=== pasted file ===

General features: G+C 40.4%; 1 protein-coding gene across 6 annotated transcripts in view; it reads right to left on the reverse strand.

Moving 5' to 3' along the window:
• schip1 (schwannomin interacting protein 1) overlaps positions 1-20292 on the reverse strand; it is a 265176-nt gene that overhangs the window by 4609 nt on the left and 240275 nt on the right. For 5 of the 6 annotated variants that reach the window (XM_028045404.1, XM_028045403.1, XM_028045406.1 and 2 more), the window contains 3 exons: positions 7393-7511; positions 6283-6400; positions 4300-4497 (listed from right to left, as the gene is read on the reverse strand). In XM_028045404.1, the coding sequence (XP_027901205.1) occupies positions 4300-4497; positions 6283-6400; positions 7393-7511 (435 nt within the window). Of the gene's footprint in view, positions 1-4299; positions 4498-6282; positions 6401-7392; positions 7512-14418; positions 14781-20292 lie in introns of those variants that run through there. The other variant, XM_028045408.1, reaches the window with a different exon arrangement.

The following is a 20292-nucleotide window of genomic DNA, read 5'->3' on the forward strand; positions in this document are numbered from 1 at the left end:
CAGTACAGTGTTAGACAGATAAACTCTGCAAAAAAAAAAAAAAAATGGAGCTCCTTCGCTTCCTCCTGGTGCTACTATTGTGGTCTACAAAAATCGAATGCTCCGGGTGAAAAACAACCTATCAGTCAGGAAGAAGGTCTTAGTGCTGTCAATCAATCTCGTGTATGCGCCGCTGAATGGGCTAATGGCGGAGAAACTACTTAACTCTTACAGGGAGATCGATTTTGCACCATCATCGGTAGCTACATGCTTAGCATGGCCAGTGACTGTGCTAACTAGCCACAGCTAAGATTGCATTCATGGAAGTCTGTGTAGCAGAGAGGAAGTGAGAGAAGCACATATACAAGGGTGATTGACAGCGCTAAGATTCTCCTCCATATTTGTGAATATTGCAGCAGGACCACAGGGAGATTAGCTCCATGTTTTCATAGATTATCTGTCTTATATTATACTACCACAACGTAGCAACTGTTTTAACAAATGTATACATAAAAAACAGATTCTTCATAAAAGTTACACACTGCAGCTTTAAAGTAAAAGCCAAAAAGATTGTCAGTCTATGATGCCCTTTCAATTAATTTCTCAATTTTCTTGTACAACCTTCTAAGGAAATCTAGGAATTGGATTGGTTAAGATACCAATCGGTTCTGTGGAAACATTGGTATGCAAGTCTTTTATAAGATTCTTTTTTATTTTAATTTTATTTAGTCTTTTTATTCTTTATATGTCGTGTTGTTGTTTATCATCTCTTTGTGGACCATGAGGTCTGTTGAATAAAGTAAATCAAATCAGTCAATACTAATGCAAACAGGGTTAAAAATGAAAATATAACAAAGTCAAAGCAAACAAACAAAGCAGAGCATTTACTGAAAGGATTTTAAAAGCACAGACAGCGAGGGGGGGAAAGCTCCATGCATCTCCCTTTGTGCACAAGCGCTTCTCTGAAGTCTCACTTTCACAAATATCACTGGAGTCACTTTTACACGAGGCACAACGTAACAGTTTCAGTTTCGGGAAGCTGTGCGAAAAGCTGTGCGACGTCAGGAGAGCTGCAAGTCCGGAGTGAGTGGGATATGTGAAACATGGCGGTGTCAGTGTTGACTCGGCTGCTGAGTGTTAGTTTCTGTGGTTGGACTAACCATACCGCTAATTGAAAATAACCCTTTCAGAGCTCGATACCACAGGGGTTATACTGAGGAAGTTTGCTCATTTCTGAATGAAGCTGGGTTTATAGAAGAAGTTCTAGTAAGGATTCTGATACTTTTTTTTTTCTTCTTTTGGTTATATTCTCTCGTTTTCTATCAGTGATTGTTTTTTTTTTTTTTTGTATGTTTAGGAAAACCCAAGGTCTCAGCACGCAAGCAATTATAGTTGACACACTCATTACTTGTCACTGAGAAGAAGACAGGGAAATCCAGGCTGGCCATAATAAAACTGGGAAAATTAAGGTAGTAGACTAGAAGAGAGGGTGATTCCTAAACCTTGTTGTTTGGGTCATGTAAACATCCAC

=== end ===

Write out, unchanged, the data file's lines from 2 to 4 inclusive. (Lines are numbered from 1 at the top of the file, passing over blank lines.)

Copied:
Moving 5' to 3' along the window:
• schip1 (schwannomin interacting protein 1) overlaps positions 1-20292 on the reverse strand; it is a 265176-nt gene that overhangs the window by 4609 nt on the left and 240275 nt on the right. For 5 of the 6 annotated variants that reach the window (XM_028045404.1, XM_028045403.1, XM_028045406.1 and 2 more), the window contains 3 exons: positions 7393-7511; positions 6283-6400; positions 4300-4497 (listed from right to left, as the gene is read on the reverse strand). In XM_028045404.1, the coding sequence (XP_027901205.1) occupies positions 4300-4497; positions 6283-6400; positions 7393-7511 (435 nt within the window). Of the gene's footprint in view, positions 1-4299; positions 4498-6282; positions 6401-7392; positions 7512-14418; positions 14781-20292 lie in introns of those variants that run through there. The other variant, XM_028045408.1, reaches the window with a different exon arrangement.

The following is a 20292-nucleotide window of genomic DNA, read 5'->3' on the forward strand; positions in this document are numbered from 1 at the left end: